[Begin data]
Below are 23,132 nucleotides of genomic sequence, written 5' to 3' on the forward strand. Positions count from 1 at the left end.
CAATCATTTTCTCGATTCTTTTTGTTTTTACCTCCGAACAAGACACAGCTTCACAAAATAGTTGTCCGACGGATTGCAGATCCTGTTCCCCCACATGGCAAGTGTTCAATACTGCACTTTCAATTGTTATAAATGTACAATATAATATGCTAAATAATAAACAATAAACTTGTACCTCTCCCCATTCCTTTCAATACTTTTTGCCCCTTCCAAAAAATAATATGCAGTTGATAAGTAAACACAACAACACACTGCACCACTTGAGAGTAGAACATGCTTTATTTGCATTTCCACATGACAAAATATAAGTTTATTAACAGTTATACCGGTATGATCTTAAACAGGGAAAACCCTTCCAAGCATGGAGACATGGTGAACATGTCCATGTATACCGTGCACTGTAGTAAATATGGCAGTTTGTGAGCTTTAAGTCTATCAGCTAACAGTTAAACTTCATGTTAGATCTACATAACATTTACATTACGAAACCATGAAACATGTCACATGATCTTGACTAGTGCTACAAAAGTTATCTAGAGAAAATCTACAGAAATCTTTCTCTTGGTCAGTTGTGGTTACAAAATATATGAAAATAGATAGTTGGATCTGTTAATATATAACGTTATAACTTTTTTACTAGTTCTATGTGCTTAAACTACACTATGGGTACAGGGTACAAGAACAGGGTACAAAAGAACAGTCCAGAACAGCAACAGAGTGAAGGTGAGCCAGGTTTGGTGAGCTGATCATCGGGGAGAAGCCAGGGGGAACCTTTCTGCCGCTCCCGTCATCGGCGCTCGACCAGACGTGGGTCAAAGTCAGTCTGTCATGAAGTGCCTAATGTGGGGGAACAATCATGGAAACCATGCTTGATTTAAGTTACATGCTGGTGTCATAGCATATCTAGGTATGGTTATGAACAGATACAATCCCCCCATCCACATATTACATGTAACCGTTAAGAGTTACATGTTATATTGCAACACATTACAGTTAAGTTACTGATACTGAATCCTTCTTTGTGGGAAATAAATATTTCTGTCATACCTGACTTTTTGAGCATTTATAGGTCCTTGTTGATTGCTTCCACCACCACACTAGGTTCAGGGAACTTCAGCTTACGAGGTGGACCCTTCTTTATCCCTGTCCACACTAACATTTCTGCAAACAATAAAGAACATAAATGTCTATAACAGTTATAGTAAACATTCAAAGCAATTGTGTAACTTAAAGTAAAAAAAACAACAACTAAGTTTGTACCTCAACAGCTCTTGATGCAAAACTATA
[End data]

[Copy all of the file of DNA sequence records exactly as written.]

Below are 23,132 nucleotides of genomic sequence, written 5' to 3' on the forward strand. Positions count from 1 at the left end.
CAATCATTTTCTCGATTCTTTTTGTTTTTACCTCCGAACAAGACACAGCTTCACAAAATAGTTGTCCGACGGATTGCAGATCCTGTTCCCCCACATGGCAAGTGTTCAATACTGCACTTTCAATTGTTATAAATGTACAATATAATATGCTAAATAATAAACAATAAACTTGTACCTCTCCCCATTCCTTTCAATACTTTTTGCCCCTTCCAAAAAATAATATGCAGTTGATAAGTAAACACAACAACACACTGCACCACTTGAGAGTAGAACATGCTTTATTTGCATTTCCACATGACAAAATATAAGTTTATTAACAGTTATACCGGTATGATCTTAAACAGGGAAAACCCTTCCAAGCATGGAGACATGGTGAACATGTCCATGTATACCGTGCACTGTAGTAAATATGGCAGTTTGTGAGCTTTAAGTCTATCAGCTAACAGTTAAACTTCATGTTAGATCTACATAACATTTACATTACGAAACCATGAAACATGTCACATGATCTTGACTAGTGCTACAAAAGTTATCTAGAGAAAATCTACAGAAATCTTTCTCTTGGTCAGTTGTGGTTACAAAATATATGAAAATAGATAGTTGGATCTGTTAATATATAACGTTATAACTTTTTTACTAGTTCTATGTGCTTAAACTACACTATGGGTACAGGGTACAAGAACAGGGTACAAAAGAACAGTCCAGAACAGCAACAGAGTGAAGGTGAGCCAGGTTTGGTGAGCTGATCATCGGGGAGAAGCCAGGGGGAACCTTTCTGCCGCTCCCGTCATCGGCGCTCGACCAGACGTGGGTCAAAGTCAGTCTGTCATGAAGTGCCTAATGTGGGGGAACAATCATGGAAACCATGCTTGATTTAAGTTACATGCTGGTGTCATAGCATATCTAGGTATGGTTATGAACAGATACAATCCCCCCATCCACATATTACATGTAACCGTTAAGAGTTACATGTTATATTGCAACACATTACAGTTAAGTTACTGATACTGAATCCTTCTTTGTGGGAAATAAATATTTCTGTCATACCTGACTTTTTGAGCATTTATAGGTCCTTGTTGATTGCTTCCACCACCACACTAGGTTCAGGGAACTTCAGCTTACGAGGTGGACCCTTCTTTATCCCTGTCCACACTAACATTTCTGCAAACAATAAAGAACATAAATGTCTATAACAGTTATAGTAAACATTCAAAGCAATTGTGTAACTTAAAGTAAAAAAAACAACAACTAAGTTTGTACCTCAACAGCTCTTGATGCAAAACTATA